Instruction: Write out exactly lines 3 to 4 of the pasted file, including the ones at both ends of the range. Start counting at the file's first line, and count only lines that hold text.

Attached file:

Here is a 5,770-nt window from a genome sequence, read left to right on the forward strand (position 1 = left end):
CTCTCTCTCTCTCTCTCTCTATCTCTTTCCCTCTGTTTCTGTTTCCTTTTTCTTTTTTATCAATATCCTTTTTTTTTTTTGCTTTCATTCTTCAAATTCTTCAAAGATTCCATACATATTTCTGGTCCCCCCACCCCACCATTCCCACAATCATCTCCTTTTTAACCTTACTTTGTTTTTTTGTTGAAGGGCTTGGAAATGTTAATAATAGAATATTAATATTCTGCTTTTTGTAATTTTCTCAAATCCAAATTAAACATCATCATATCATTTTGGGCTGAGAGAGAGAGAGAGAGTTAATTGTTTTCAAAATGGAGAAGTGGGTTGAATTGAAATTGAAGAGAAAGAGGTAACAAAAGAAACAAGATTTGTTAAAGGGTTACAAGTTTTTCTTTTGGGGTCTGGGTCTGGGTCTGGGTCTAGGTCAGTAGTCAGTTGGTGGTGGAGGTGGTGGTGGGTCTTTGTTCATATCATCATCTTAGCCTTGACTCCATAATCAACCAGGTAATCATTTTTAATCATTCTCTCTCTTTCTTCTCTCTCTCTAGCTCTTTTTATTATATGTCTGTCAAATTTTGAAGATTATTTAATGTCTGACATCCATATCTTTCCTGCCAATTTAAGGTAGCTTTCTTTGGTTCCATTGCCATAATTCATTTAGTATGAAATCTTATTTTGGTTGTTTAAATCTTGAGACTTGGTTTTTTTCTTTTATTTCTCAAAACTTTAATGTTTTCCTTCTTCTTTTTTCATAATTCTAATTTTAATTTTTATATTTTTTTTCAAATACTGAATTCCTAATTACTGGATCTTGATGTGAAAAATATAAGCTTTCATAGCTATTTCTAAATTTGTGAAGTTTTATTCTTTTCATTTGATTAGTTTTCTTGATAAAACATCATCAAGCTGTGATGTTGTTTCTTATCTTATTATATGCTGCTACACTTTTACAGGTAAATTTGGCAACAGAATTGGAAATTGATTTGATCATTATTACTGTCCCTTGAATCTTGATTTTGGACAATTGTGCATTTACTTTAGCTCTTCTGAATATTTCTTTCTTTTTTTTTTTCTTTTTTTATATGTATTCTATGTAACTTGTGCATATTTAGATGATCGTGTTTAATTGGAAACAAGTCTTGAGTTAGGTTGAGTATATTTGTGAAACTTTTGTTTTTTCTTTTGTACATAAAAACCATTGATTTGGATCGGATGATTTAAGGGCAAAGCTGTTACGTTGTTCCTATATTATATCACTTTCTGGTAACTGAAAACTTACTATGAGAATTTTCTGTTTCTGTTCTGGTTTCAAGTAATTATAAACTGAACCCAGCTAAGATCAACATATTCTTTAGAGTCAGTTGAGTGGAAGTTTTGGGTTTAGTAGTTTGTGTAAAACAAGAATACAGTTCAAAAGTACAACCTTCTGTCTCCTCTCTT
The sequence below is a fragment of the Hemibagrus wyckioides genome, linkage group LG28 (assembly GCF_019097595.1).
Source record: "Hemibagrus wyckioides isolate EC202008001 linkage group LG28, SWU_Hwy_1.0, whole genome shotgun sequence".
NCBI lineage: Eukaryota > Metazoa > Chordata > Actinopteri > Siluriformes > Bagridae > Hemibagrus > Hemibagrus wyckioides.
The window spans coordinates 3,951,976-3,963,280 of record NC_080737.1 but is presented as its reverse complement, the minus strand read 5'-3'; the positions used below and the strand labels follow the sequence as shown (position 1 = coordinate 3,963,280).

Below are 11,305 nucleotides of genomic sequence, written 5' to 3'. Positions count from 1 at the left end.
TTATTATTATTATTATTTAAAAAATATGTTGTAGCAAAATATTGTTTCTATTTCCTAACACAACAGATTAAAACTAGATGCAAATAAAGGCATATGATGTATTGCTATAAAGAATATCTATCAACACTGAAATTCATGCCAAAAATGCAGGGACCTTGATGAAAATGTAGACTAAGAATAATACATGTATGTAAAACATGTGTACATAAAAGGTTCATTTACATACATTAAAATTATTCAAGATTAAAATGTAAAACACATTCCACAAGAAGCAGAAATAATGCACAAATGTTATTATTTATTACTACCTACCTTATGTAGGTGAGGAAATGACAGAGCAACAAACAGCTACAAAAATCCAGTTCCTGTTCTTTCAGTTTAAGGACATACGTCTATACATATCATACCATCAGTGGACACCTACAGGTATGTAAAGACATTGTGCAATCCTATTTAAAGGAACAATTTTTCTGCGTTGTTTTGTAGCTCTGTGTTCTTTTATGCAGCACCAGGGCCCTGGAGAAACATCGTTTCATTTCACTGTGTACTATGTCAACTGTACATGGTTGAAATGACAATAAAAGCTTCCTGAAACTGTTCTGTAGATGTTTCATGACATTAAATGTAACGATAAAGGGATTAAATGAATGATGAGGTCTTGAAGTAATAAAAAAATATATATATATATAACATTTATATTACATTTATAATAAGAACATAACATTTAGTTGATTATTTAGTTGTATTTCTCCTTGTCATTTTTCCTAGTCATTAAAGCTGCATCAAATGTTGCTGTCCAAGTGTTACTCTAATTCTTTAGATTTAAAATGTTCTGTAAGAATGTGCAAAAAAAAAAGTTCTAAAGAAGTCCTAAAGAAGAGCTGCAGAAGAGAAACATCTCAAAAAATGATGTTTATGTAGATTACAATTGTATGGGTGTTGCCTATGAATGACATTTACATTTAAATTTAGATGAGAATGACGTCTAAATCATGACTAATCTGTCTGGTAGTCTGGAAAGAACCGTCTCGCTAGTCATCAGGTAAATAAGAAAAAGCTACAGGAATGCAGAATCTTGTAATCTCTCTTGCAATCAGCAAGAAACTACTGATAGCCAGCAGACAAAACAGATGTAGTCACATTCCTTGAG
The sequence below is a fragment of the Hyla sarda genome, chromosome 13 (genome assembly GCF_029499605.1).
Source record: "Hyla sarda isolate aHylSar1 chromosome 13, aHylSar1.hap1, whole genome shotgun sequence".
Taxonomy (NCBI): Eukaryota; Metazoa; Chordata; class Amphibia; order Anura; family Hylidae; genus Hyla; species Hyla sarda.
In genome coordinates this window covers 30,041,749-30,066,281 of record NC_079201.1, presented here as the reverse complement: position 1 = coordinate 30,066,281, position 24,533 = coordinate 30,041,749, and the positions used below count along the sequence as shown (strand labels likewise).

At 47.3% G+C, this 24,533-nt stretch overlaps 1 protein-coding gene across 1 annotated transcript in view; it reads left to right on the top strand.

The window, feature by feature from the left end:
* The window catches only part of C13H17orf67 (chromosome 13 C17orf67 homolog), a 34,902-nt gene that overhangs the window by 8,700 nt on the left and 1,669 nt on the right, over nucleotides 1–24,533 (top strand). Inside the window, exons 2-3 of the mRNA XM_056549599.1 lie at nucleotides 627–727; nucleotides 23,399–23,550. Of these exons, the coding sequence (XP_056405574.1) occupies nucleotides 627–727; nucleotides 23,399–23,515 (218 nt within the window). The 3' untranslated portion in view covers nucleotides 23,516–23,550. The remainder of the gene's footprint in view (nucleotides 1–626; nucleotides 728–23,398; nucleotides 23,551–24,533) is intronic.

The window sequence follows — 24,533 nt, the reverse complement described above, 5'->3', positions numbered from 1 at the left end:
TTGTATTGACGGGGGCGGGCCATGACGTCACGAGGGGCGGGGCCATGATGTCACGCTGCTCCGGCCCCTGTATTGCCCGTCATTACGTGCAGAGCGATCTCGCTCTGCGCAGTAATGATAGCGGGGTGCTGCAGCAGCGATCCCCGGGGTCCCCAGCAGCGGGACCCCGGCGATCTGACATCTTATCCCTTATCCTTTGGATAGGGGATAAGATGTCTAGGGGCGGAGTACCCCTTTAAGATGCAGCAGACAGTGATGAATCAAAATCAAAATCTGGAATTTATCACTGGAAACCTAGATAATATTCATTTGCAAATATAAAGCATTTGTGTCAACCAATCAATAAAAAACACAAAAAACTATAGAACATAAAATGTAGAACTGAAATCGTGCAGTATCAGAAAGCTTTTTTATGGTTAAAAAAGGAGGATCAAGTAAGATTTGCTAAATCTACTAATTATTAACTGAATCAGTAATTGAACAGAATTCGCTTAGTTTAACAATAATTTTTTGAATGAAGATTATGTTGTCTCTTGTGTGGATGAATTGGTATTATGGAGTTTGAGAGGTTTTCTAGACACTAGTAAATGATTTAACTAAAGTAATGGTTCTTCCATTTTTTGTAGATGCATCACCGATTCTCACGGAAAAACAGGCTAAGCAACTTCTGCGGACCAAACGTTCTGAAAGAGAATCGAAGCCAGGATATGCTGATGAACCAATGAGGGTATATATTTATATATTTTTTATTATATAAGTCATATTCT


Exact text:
The sequence below is a fragment of the Hemibagrus wyckioides genome, linkage group LG28 (assembly GCF_019097595.1).
Source record: "Hemibagrus wyckioides isolate EC202008001 linkage group LG28, SWU_Hwy_1.0, whole genome shotgun sequence".